Letters To The Editor

LETTERS TO THE EDITOR

August 30, 2005

Fish farming will not destroy natural fisheries

The Sun's editorial "Wiping out watermen" (Aug. 23) was misleading.

The Bush administration proposal to permit fish farms in federal marine waters is designed to complement, not eliminate, the commercial and recreational fisheries that depend on fish wild stocks.

While it is true that some U.S. marine fish stocks are overfished, plans are in place to reduce fishing levels in the short term, and progress is being made in rebuilding those stocks. And the reality is that commercial fisheries functioning at fully sustainable levels will not be able to keep pace with increasing consumer demand for seafood.

We currently import almost 70 percent of our seafood, and that figure is projected to rise. The annual U.S. seafood trade deficit, which exceeds $7 billion, is second only to oil and gas in trade of natural resources.

If the United States is going to meet the growing demand for seafood, domestic fish farming will have to play a pivotal role. If it does not, we will cede this opportunity to other countries where fish farming is rapidly expanding to meet global demand.

Despite the misinformation campaign being waged against the bill, the establishment of rigorous environmental standards for fish farming is central to the National Offshore Aquaculture Act of 2005.

But first the National Oceanic and Atmospheric Administration, the nation's oceans agency, must get authority from Congress to move forward and set standards.

William T. Hogarth

Silver Spring

The writer is assistant administrator for fisheries at the National Oceanic and Atmospheric Administration.

Farming helps meet the demand for fish

The Sun's "Wiping out watermen" editorial (Aug. 23) failed to accurately portray the state of our fisheries. Marylanders need the complete story when it comes to the seafood industry's efforts to protect fish stocks and the environment.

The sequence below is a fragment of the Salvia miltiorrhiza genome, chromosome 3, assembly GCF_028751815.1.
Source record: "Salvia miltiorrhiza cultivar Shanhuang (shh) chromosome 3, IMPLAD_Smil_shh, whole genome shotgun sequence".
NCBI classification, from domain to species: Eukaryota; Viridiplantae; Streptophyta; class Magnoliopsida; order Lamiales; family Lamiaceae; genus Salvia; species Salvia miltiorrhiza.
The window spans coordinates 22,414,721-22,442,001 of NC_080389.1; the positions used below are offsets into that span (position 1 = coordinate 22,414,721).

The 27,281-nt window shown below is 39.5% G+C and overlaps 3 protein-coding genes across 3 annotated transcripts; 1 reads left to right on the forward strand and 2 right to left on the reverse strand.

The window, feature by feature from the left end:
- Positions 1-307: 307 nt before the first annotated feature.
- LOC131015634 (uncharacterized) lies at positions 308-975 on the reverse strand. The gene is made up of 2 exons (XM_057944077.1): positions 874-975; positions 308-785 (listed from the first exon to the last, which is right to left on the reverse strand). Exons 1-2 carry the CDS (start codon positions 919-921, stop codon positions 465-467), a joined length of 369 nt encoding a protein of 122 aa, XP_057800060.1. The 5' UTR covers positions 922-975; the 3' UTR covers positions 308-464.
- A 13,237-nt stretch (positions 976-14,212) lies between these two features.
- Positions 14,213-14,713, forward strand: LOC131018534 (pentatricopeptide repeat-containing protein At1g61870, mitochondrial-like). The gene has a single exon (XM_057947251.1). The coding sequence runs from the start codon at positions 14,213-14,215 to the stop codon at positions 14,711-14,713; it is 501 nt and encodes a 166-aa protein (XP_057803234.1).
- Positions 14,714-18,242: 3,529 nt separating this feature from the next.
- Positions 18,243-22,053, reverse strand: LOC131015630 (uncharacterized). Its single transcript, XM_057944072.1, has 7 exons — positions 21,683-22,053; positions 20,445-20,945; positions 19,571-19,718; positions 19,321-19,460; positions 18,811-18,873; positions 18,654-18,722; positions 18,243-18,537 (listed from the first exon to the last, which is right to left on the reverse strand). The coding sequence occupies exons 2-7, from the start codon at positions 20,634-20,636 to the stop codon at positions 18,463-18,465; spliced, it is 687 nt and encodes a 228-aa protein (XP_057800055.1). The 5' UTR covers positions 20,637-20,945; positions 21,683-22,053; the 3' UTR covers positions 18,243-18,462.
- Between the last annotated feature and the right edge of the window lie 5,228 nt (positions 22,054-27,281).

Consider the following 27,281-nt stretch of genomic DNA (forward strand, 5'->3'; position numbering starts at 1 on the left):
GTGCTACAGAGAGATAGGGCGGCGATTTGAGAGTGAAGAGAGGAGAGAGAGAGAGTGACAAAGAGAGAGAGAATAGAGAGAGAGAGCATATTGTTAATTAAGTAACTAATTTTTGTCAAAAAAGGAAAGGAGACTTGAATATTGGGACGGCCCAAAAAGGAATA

The seafood industry supports sustainable fishing and understands that overfishing is harmful to the ecosystem and jeopardizes our livelihood. Commercial fishing interests work with the National Oceanic and Atmospheric Administration and regional resource management councils to ensure we have enough fish to eat now and in the future.

But consumer demand for good-tasting and nutritious fish and seafood far outweighs what wild capture can produce at a sustainable level. Because we need to grow enough fish to meet the demand, fish farming is part of the future of the industry and a complement to wild-capture fisheries - not a replacement for them.

The seafood industry wants to ensure an abundant supply of high-quality fish for generations to come, and is committed to the survival of fish and fishermen.

One way Marylanders can help is by continued work to protect habitats such as the Chesapeake Bay from controllable threats such as suburban and agricultural runoff, littering and inadequate wastewater treatment.

John Connelly

McLean, Va.

The writer is president of the National Fisheries Institute.

Keep Arctic refuge free of development

There are so few areas man has not disturbed or destroyed in the name of progress. Let us hope that our representatives will vote against any bill that would open the Arctic National Wildlife Refuge to oil development.

Conservation, not consumption, should be everyone's priority.

Patricia McAllister

Centreville

Reverse the rise in state property tax

The only fair and decent thing for Gov. Robert L. Ehrlich Jr. to do with the $1.2 billion state surplus is to reduce the state portion of property taxes ("Surplus of over $1 billion reported," Aug. 26).

Mr. Ehrlich slipped in an increase in the state property tax shortly after taking office. As a result, an average single-family home-owner pays $120 more per year for his or her property tax bill.

Many people don't even know how much they pay in state property taxes, but those of us who keep score feel the increase was uncalled for and should be rescinded.

David Boyd

White Hall

Asking our children to die for a mistake

Buried deep within the article "Bush quotes military mother on war" (Aug. 25) is the fact that the Pentagon announced that 1,500 more American troops would be sent to Iraq soon.

Well, I suppose this makes sense, since more than 1,800 American troops have been killed in Iraq so far.

With a population of almost 300 million, the United States should be able to keep this up for years to come.

But if an average of 720 American lives lost per year for a war based on lies sounds unappealing to you, then it's time to figure out how to get out of Iraq without throwing the whole region into chaos.

Or we can keep asking our children to give up their lives to meet a threat that never existed and solve a problem that was created by the U.S. invasion of Iraq.

Michael Johnson

Baltimore

Treating babies like mere objects

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